M: Has that happened before where you were inspired by a dream for one of your songs?

    JPP: [A dream has] influenced one of our songs called "Anchorage" and I wrote that song in 2009 and it's off our first record, Astro Coast. It was sort of a song that I was looking to for writing this record just because I consider it one of our bests and what I like about it is its not in any package you'd expect, you know? It's not dependent on a chorus that repeats over and over again or a guitar line. There's actually very few repeating sections but it still flows really well. I just don't really hear of many other bands doing that. So it was a huge influence on songs like "Six Flags."

    M: Do you have a song on the album that you're particularly attached to?

    JPP: I think the last song "Carrier Pigeon" is probably the most personal song on the record. It's also one of the sweeter songs. I don't think anyone has really heard that one, but I hope people listen to the record all the way through as a cohesive body of music to get to that song. There is a lot of strange stuff we've never done before - like a lot of character voices that we're doing and backup vocals. It's a justification of having some serious lyrics along with really playful guitar and backing vocals.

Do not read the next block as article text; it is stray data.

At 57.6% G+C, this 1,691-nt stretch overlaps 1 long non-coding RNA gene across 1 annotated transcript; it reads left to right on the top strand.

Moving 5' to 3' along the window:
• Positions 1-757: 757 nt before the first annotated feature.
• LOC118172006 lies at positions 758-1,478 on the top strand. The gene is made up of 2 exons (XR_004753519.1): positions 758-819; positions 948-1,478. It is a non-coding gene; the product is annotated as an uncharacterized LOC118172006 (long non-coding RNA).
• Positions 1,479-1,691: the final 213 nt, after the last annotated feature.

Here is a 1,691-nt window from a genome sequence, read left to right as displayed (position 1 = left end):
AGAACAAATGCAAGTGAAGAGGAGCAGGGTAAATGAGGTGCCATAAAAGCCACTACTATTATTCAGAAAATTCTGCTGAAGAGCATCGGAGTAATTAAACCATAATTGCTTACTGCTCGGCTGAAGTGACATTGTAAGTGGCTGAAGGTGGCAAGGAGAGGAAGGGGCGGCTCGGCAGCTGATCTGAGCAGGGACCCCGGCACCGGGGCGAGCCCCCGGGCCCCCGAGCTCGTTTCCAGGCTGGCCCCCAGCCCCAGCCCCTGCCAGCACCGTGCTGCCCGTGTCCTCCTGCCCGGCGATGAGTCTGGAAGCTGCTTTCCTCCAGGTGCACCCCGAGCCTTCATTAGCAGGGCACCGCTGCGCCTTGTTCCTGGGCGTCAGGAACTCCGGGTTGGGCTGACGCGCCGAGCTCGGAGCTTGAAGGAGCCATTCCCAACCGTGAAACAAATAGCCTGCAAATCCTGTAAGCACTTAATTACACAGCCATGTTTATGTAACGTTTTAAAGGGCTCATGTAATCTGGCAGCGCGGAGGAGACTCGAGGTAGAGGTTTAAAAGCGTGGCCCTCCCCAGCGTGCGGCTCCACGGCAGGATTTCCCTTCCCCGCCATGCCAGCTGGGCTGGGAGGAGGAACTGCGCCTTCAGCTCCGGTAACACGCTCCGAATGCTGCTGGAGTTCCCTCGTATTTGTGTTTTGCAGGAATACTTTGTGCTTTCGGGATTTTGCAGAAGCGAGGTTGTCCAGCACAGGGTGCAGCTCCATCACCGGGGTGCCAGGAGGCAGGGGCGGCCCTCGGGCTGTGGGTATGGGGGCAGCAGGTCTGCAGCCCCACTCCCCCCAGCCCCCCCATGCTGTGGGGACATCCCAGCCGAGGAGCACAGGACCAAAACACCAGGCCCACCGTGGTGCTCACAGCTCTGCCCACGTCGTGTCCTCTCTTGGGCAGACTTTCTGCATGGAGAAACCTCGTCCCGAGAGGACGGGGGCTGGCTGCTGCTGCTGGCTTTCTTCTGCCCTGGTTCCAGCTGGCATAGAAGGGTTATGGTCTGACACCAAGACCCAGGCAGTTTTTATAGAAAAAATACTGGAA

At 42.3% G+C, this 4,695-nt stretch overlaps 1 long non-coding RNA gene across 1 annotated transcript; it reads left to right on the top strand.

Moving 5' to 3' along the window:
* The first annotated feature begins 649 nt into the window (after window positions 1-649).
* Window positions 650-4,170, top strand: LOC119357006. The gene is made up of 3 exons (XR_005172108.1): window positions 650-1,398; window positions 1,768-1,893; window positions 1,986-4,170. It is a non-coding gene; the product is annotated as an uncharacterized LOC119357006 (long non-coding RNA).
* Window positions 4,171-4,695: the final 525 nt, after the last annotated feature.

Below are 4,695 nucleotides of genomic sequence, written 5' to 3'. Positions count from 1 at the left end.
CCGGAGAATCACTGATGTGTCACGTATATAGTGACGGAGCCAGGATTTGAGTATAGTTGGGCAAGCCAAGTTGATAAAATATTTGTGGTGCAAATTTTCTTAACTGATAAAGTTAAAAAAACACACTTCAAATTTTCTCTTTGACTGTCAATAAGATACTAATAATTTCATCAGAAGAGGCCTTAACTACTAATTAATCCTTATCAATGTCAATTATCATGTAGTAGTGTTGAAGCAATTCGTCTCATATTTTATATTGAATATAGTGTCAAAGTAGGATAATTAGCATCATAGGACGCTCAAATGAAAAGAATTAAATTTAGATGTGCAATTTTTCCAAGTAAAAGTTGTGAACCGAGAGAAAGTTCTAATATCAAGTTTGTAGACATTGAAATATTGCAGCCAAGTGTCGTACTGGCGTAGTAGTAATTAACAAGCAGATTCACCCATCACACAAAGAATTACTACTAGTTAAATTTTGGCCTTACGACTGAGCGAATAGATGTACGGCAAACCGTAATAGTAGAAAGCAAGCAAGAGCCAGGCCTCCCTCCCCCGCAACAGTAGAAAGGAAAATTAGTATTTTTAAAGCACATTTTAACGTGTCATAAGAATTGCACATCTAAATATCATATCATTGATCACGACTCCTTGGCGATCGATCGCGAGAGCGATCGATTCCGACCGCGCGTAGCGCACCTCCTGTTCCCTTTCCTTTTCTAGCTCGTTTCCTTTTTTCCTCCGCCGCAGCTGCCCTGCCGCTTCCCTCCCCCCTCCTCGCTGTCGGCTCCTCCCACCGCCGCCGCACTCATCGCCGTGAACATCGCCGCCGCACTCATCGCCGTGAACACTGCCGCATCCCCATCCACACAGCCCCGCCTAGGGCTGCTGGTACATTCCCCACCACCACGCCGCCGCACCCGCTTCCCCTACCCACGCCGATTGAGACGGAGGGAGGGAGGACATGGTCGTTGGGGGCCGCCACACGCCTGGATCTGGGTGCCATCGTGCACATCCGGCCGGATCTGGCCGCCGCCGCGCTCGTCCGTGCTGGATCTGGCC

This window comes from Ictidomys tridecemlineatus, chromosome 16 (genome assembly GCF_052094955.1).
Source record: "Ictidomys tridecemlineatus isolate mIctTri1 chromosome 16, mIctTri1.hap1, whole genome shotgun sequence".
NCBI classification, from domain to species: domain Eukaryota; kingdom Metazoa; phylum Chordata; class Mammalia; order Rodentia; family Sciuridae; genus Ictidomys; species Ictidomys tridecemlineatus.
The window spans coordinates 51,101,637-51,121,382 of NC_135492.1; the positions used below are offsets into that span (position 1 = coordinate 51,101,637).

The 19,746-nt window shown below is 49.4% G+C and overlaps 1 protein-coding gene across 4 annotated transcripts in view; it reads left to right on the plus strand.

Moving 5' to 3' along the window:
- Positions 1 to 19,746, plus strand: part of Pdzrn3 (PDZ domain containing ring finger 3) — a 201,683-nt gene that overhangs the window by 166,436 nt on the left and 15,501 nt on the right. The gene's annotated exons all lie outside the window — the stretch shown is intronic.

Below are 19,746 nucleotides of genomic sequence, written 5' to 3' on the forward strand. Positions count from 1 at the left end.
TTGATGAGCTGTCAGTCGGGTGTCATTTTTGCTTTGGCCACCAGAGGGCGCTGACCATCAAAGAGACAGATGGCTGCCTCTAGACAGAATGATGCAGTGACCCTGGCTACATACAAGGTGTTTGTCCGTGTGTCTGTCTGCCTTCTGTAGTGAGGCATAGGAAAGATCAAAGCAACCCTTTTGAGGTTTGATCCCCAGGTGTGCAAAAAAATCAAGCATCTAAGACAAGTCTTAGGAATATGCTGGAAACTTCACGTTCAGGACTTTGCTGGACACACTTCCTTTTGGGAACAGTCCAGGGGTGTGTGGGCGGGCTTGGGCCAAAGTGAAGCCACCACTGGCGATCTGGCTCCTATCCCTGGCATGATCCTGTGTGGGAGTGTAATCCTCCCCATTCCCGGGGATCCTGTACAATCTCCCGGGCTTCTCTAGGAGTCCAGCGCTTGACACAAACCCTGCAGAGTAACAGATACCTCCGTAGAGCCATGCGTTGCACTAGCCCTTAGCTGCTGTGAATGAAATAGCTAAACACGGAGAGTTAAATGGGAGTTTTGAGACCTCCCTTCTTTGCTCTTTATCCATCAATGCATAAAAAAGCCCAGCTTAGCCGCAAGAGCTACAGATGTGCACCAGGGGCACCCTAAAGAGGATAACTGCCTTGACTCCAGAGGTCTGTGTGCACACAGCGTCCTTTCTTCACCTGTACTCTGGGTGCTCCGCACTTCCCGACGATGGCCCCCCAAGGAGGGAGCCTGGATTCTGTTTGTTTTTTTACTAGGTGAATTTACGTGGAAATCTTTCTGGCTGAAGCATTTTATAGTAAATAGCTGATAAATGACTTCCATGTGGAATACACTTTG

M: So, do you think Snowdonia is your most experimental album?

    JPP: I wouldn't say that. I think we're always experimenting with things like guitars that don't really sound like guitars and stuff like that. I think this is one of the records where we exploited a lot of the weird parts and turned them up in the mix and made them the focal parts of the songs, rather than just cool textures. So it's hard for me to say but I do think it's really sonically unique in our catalog.

    M: Ok, that makes sense! What do you think was the most challenging part about making this album?